-- Rubio: Sen. Marco Rubio (R-Fla.) and Sen. Mike Lee (R-Utah) unveiled a comprehensive proposal to overhaul the tax code Tuesday, in which they proposed condensing seven individual income tax brackets into two. Those making up to $75,000 a year would pay 15 percent, while those paying more would pay 35 percent. Corporations would pay a top tax rate of 25 percent, down from the current 35 percent rate. (Washington Post) Rubio is canceling plans to attend an Iowa Ag Summit this weekend for a family wedding. (Des Moines Register)
-- Cruz: Sen. Ted Cruz (R-Texas) has hired former Iowa Family Policy Center communications director Bryan English through his PAC. English helped run the group's campaign against three state Supreme Court justices who voted to legalize gay marriage. (Des Moines Register)
-- Utah: Mitt Romney sent a letter to legislative leaders and Gov. Gary Herbert (R) on Wednesday urging them to hold a presidential primary, rather than a caucus. Romney said a caucus generates far less turnout, but state Republican Party chairman James Evans said he thinks a caucus would actually attract more voters than a primary. The state party voted to hold its caucus on March 22, 2016. (Salt Lake Tribune)
-- Washington: The Washington state Senate voted Tuesday to move the presidential primary to March 8, 2016, a week after Super Tuesday. Both Republicans and Democrats will have to agree to allocate at least some of their delegates for a closed primary. If they can't agree, every presidential candidate would go on the same ballot. National Democratic Party rules prohibit allocating delegates in both a primary and a caucus. (Associated Press)
National Roundup: What's happening outside the Beltway.
-- Wisconsin: Wisconsin will be a right-to-work state by Monday, Gov. Scott Walker (R) predicts. The state Assembly will begin debate on the measure this morning, a debate that could last for 24 hours before a final vote takes place. Several Democratic amendments to the bill failed in committee on Wednesday. The state Senate voted for the measure by a 17-15 margin last week. (Milwaukee Journal-Sentinel)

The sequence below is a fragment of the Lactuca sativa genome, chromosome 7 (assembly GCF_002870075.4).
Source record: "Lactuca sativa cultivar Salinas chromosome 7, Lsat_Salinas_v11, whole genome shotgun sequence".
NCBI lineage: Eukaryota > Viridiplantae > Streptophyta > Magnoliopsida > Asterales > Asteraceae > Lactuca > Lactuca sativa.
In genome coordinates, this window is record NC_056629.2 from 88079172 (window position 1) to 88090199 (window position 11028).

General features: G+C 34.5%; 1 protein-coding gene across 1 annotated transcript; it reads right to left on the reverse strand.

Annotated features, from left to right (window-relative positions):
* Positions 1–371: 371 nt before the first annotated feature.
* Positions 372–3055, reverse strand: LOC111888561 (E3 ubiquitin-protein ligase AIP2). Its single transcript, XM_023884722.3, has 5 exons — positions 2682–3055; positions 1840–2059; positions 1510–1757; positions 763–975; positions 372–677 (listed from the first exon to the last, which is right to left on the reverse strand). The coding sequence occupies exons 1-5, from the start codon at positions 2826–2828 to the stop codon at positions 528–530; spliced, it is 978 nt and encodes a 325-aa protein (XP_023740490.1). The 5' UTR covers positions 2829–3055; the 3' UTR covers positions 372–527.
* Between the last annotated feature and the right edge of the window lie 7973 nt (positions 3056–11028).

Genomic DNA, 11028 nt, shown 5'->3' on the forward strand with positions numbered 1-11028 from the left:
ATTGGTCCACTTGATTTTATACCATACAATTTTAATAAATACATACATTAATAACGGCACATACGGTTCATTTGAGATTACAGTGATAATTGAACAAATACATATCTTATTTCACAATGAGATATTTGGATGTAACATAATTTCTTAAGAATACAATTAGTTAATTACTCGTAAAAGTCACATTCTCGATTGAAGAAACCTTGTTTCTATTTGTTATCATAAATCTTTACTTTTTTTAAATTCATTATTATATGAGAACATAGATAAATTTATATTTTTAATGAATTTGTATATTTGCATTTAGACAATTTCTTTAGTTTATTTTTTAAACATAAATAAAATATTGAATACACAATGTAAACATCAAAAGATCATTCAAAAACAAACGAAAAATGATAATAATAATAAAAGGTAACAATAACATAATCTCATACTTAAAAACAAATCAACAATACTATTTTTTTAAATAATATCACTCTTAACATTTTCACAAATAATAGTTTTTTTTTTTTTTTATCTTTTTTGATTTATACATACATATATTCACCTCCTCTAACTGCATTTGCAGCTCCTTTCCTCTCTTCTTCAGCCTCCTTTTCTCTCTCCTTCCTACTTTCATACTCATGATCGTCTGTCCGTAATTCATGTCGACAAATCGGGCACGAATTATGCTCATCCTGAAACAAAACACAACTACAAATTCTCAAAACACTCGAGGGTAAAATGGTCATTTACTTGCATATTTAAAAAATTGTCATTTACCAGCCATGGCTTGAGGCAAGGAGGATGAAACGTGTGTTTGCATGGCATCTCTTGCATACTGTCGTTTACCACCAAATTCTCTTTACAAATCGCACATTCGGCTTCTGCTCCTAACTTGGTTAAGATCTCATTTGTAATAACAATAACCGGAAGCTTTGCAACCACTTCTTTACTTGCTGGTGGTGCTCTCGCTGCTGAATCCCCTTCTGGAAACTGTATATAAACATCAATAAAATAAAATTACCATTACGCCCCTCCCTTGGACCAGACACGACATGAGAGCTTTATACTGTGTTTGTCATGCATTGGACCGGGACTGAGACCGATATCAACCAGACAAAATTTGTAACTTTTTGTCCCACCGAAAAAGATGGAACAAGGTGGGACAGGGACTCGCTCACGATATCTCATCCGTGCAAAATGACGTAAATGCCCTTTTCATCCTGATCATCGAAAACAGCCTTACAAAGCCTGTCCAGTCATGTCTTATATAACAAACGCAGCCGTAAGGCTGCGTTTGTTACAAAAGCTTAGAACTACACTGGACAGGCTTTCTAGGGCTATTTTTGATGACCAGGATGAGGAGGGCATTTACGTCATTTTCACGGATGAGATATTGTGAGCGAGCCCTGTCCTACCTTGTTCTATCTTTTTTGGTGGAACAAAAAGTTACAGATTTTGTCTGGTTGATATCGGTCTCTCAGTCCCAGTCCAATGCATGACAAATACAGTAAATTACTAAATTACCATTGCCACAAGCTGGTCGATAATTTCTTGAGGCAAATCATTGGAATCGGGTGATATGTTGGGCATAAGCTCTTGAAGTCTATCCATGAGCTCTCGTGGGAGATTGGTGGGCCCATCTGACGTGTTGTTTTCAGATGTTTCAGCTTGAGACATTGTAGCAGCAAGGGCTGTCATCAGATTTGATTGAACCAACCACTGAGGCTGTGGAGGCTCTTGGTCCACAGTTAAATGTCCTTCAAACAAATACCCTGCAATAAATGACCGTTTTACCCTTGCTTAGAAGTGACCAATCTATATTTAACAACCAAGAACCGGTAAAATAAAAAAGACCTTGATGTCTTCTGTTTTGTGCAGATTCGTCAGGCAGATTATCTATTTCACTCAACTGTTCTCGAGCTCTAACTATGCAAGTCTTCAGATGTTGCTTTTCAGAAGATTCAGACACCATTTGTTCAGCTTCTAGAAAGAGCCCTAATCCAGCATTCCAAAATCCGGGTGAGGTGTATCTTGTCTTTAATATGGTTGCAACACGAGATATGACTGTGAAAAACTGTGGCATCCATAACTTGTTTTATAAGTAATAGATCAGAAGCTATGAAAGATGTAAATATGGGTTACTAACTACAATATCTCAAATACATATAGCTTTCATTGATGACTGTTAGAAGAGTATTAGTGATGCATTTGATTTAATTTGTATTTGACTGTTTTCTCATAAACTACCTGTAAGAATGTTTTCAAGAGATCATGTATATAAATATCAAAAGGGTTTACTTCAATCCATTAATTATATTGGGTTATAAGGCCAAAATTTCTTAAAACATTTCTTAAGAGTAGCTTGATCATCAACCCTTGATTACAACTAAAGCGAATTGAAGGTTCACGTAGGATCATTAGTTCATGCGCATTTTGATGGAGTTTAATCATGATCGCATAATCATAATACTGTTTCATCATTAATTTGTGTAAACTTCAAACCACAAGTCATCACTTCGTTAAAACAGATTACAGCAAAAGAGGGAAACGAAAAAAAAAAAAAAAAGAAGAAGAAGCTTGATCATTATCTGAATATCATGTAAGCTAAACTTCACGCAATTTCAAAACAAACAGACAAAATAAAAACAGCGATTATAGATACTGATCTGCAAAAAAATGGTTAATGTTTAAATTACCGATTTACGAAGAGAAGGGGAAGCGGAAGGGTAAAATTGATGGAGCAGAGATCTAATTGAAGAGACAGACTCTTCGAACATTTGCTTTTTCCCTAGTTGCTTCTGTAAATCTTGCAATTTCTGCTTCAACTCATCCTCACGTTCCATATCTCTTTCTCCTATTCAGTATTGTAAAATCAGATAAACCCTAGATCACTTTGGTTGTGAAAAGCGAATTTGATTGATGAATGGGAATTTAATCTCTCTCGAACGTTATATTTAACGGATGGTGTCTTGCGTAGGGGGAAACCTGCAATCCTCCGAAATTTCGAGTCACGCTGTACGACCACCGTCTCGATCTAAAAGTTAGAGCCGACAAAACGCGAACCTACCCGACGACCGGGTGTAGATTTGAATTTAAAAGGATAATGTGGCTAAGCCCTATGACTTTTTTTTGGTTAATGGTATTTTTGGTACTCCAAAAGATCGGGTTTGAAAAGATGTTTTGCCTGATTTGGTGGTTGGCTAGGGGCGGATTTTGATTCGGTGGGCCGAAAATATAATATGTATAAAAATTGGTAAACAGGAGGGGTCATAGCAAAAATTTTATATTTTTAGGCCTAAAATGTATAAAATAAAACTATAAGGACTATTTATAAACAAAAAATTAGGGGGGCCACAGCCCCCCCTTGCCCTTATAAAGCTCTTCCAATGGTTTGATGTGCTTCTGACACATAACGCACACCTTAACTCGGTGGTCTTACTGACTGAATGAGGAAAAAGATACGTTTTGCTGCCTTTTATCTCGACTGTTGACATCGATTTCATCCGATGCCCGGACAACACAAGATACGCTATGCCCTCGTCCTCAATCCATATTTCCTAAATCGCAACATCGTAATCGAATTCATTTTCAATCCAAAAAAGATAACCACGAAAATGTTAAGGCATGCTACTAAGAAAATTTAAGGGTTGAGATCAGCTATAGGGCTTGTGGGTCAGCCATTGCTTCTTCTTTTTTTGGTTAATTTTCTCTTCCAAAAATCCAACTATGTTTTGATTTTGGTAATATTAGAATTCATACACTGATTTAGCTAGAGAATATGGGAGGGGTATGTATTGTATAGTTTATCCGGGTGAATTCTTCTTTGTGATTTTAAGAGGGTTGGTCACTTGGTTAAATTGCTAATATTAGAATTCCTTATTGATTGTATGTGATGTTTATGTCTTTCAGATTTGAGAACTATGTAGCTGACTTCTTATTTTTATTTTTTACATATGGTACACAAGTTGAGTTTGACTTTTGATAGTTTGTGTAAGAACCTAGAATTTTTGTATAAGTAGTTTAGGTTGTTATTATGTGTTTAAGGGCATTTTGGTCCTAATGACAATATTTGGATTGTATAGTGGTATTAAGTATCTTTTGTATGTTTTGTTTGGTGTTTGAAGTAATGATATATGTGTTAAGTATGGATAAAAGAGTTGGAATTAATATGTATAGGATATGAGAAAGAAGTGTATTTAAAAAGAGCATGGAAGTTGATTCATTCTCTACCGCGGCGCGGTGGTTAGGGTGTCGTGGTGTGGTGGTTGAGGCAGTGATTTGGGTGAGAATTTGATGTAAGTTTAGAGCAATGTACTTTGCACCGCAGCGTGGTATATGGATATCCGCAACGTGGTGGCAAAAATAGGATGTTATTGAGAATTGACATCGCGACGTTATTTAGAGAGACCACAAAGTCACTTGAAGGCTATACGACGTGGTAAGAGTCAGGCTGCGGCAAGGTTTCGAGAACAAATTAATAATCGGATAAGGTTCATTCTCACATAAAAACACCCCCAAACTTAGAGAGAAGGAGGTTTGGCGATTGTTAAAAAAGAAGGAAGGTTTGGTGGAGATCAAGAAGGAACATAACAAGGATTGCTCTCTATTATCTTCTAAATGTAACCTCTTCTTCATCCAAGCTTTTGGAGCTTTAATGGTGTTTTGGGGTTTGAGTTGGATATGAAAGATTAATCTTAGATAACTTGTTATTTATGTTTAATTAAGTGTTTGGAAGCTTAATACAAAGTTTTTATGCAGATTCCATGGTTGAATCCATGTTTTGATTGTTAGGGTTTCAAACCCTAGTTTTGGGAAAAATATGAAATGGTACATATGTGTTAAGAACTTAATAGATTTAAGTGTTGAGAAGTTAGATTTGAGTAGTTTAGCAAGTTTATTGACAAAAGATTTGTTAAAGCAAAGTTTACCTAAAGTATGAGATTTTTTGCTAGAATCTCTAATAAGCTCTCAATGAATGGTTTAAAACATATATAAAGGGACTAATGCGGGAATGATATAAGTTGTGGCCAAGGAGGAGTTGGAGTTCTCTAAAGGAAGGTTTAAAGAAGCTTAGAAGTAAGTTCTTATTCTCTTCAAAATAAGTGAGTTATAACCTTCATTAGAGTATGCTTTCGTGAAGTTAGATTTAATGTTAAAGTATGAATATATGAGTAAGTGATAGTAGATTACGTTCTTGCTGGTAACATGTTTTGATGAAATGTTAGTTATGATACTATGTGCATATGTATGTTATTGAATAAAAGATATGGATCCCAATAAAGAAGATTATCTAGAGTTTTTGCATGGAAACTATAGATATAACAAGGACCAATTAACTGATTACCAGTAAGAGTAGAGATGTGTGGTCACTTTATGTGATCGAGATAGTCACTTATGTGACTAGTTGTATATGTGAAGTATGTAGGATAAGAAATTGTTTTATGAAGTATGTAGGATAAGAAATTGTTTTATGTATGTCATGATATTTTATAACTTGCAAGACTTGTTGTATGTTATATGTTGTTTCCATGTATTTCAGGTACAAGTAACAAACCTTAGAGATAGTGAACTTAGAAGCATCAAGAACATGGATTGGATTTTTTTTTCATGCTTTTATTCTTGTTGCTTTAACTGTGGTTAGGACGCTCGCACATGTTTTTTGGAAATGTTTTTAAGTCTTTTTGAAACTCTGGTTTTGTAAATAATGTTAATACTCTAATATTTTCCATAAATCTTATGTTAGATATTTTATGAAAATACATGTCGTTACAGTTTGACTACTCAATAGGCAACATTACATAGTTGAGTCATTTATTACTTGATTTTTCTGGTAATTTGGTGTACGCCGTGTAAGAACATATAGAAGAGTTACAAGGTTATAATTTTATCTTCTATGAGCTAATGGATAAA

-- Maryland: Rep. Chris Van Hollen (D) is the first candidate to formally throw his hat into the race to replace retiring Sen. Barbara Mikulski (D), with a formal announcement coming this week. Van Hollen was seen chatting with Reps. Donna Edwards (D), Elijah Cummings (D), Dutch Ruppersberger (D), John Delaney (D) and John Sarbanes (D), all of whom have expressed interest in the race, on Wednesday on the House floor. (Washington Post)
-- Utah: The House Business and Labor Committee voted 9-4 to kill Gov. Gary Herbert's (R) Healthy Utah alternative Medicaid expansion program. The panel voted instead to endorse state House Majority Leader Jim Dunnigan's (R) alternative, Utah Cares, which would cost the state $31 million and cover an additional 46,500 people. About half of those new people would be covered under Medicaid, and the other half would be covered under the state's Primary Care Network, or PCN. Opponents joke the PCN stands for "Pretty Crappy Network." (Salt Lake Tribune) More like Salty Lake Tribune, amirite?
-- California: The San Diego Chargers will begin circulating petitions in Carson, Calif., by next week for a ballot measure that would change zoning laws to let them begin construction on a new 70,000-seat stadium in the Los Angeles area. Another petition-gathering effort in Inglewood, sponsored by the owner of the St. Louis Rams, has already succeeded. Neither the Chargers, the Rams nor the Raiders, who would share the Chargers' stadium, has filed for relocation with the NFL, but the league has formed a committee to study the L.A. market. (Los Angeles Times)